DEBORAH ROSS: People coughed and no one scarpered. Imagine that!

DEBORAH ROSS: People coughed and no one scarpered. Imagine that!


Monday-Wednesday, ITV


Killing Eve

Monday, BBC iPlayer


Oh Lord, just what we needed right now: a three-parter over three nights with the focus on coughing. Great. Thanks. Like I don’t want a break from having to think about coughing. But Quiz, which told the story of Charles Ingram (‘the Coughing Major’) and his wife Diana, who were convicted of cheating the prize money from Who Wants To Be A Millionaire? in 2001, was a joy and a hoot. And also deeply fascinating. That underground army of quiz nerds. Who knew? And could the Ingrams have been innocent, in fact? This asked us to look again. This asked us to ask: when is a cough just a cough, and when is it a meaningful cough? So there was no break from that either. Damn.

Michael Sheen as Chris Tarrant. Sheen performs his usual mimicking wizardry as Tarrant. (How does he do it? It’s miraculous)

Michael Sheen as Chris Tarrant. Sheen performs his usual mimicking wizardry as Tarrant. (How does he do it? It’s miraculous)

This was adapted by James Graham from his stage play and directed by Stephen Frears, who came at it with the same verve and wit and feel for dark comedy he brought to A Very English Scandal. (The awkward Gilbert & Sullivan scene in Quiz’s first episode is one of the best, darkly comic scenes of all time.) The acting was also uniformly wonderful, with Matthew Macfadyen as Charles, Sian Clifford as Diana, and Michael Sheen performing his usual mimicking wizardry as Chris Tarrant. (How does he do it? It’s miraculous.) Framed by the court case, this took us from the creation of the show – Celador boss Paul Smith (Mark Bonnar) based it on the pub quiz as it combined the two favourite pastimes of Brits, ‘drinking and being right’ – to the verdict we know is coming. But was it the right one?

Certainly, this humanised all the main players, particularly Ingram, who is touchingly bumbling, and the kind of man who not only wears tri-colour polo shirts but also says ‘Bum!’ whenever he cocks up. (‘A Tim-nice-but-dim army type’ is how the production manager refers to him.) Diana is colder, more uptight, and was dubbed Lady Macbeth by the press, although why a woman who happens to be more ambitious than her husband always gets it in the neck, I don’t know.

But just as this was about them and their relationship – they have always protested their innocence and are still together – it was as much about Millionaire as a TV phenomenon, and the fanatical fans who cracked how to be chosen for the show. And that army of quiz nerds. Also, there was ‘The Syndicate’ and that secret room in London, and Diana’s brother Adrian (Trystan Gravelle), who was so obsessed with becoming a contestant he spent hours in his garage assembling a fastest-finger contraption to practise on. And later we moved on to mobile phones, pagers, unscrambled signals and Tecwen Whittock (Michael Jibson), the college lecturer who was in one of the Fastest Finger chairs the night Charles won and was convicted of being an accomplice.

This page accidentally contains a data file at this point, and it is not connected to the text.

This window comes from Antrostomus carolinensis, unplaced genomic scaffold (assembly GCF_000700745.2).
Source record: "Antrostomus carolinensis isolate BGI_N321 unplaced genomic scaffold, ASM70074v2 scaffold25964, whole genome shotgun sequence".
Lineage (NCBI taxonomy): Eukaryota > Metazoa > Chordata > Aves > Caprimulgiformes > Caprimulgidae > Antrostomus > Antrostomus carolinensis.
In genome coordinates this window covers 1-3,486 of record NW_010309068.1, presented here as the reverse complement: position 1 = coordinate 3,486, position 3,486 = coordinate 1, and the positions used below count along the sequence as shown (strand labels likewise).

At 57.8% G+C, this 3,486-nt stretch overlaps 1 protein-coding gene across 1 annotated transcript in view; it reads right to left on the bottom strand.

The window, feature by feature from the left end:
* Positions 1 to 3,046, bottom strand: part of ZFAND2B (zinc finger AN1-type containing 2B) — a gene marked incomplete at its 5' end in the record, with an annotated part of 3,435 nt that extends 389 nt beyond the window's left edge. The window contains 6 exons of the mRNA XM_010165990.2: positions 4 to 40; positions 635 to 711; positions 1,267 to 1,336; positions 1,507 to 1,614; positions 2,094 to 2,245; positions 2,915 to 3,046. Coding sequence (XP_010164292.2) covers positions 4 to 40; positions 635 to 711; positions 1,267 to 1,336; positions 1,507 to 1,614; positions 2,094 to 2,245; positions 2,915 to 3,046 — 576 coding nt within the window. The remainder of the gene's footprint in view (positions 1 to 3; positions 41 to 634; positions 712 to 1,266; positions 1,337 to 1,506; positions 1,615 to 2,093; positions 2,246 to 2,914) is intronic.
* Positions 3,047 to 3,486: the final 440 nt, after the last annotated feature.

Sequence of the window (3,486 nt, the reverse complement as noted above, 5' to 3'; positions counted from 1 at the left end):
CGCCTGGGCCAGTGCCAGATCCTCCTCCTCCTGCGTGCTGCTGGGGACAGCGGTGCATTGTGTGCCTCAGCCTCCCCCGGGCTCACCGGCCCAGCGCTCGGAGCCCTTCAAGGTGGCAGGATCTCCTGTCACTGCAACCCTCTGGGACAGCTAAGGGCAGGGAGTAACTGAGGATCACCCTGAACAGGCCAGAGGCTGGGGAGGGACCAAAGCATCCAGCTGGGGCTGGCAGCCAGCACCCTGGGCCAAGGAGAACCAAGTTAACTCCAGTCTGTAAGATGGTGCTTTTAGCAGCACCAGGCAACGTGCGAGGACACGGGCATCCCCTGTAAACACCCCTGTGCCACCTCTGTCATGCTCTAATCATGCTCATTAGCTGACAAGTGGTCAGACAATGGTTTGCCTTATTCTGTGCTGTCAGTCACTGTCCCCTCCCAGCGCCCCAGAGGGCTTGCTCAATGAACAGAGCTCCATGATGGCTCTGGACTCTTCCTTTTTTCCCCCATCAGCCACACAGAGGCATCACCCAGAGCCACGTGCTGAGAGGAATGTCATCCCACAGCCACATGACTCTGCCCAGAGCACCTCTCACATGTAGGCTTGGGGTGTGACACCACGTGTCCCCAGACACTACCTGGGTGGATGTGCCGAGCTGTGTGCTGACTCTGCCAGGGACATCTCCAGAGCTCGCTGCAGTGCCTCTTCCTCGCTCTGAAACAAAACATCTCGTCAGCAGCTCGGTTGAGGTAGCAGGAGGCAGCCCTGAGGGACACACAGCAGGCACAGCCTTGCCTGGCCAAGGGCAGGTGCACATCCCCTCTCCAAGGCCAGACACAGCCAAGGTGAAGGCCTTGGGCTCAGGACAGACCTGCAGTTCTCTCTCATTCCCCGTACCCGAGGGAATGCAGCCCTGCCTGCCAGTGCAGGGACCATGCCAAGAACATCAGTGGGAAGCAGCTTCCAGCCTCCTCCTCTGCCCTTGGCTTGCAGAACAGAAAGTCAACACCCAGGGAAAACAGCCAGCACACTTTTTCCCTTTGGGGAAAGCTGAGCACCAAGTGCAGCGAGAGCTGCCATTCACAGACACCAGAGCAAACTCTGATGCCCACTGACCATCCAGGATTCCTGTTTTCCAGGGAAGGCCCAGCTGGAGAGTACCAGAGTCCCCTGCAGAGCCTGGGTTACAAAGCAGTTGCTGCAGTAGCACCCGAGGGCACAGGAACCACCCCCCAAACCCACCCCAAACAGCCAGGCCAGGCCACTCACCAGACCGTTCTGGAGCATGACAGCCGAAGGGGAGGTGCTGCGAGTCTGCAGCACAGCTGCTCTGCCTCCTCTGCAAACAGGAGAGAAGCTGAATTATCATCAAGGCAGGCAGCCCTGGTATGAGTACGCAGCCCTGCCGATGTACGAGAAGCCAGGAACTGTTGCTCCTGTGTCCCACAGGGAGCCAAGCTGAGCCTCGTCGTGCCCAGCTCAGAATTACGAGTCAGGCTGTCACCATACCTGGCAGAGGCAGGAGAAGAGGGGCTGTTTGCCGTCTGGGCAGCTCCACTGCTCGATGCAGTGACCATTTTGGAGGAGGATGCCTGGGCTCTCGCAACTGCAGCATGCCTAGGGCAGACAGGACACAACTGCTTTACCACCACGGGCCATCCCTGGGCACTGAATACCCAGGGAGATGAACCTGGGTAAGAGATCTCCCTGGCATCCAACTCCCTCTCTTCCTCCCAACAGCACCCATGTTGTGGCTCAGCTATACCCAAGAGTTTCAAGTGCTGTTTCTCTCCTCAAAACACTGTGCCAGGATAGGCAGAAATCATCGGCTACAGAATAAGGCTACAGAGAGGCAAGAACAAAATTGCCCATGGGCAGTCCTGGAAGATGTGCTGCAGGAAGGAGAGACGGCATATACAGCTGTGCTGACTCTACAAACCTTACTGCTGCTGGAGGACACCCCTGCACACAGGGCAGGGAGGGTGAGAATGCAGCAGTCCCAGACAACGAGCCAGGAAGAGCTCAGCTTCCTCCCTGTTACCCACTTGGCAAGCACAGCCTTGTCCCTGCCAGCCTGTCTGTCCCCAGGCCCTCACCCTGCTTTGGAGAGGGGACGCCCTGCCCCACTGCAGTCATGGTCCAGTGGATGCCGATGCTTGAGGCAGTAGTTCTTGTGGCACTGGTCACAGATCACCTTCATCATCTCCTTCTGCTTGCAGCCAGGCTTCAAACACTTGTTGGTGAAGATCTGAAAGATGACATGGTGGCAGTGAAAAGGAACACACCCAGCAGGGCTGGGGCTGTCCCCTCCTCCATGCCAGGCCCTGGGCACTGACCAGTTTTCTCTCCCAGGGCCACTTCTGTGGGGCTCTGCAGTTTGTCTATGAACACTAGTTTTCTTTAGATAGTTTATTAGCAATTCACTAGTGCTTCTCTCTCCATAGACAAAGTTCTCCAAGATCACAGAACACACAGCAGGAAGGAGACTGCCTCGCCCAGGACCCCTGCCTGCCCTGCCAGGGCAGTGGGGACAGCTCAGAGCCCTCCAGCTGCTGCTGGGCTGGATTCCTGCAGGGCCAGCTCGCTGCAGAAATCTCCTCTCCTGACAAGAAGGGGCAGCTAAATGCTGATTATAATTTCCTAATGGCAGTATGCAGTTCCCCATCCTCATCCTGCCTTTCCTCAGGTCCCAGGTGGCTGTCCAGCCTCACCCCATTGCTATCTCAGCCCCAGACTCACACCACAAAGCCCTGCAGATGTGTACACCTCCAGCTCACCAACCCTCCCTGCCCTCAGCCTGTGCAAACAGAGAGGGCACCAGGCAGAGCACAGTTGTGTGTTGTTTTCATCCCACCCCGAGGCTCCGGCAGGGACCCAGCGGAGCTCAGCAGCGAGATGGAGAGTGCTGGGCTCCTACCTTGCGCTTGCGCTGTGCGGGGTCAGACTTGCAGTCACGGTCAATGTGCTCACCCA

Jodie Comer

Harriet Walter

Jodie Comer and Harriet Walter in Killing Eve. I thought I’d given up on Killing Eve after series two, as it had become repetitive and exhausted, but somehow I’m back

The dramatisation of the trial was also fascinating, throwing you one way and then the other. In the recording that ITV presented as evidence, it had isolated 19 coughs when, in fact, 192 were originally picked up. Coming from all parts of the audience. Also, how did Whittock know how not to cough when Charles knew the answer? On the other hand, Ingram’s sudden about-turns – ‘I’m going to say Berlin… no, Paris!’ – did seem deeply suspicious, as did Diana’s calls to Whittock.

However, this is four stars rather than five because, by leaving the Ingrams’ guilt or innocence hanging in the balance, it felt as if it was missing certain scenes. We saw plenty of the couple in private, but at no point did we see them talking about whether or not they had cheated, and while you understood how this served what Graham was trying to say about showbusiness as justice, it still seemed like an omission. The nearest we came to it was when the police were first involved and Diana said the accusations were ridiculous as ‘We’re from Wiltshire!’ But this was otherwise wholly gripping, as well as peculiarly nostalgic. Once upon a time, people coughed and everyone else didn’t immediately scarper. Imagine!

I thought I’d given up on Killing Eve after series two, as it had become repetitive and exhausted, but somehow I’m back. The first series ended with Villanelle (Jodie Comer) dead, except she wasn’t, and the second series ended with Eve (Sandra Oh) dead, except she isn’t – she’s now making dumplings in a Korean restaurant. But how often can a show do this? As often as Homeland did?

That said, for this third series they’ve drafted in Harriet Walter as a Russian assassin trainer, possibly in the belief that Walter can rescue anything, even if that’s not strictly the case (see ITV’s Belgravia). But, most interestingly, the focus has shifted more on to Fiona Shaw’s character, MI6 spy boss Carolyn, and already we are seeing something that both earlier series never really bothered with: depth. Which isn’t to say it’s no longer visually compelling. I’ve watched ahead to episode two, and the clowns, my God! So it’s back, and I’m back. For now.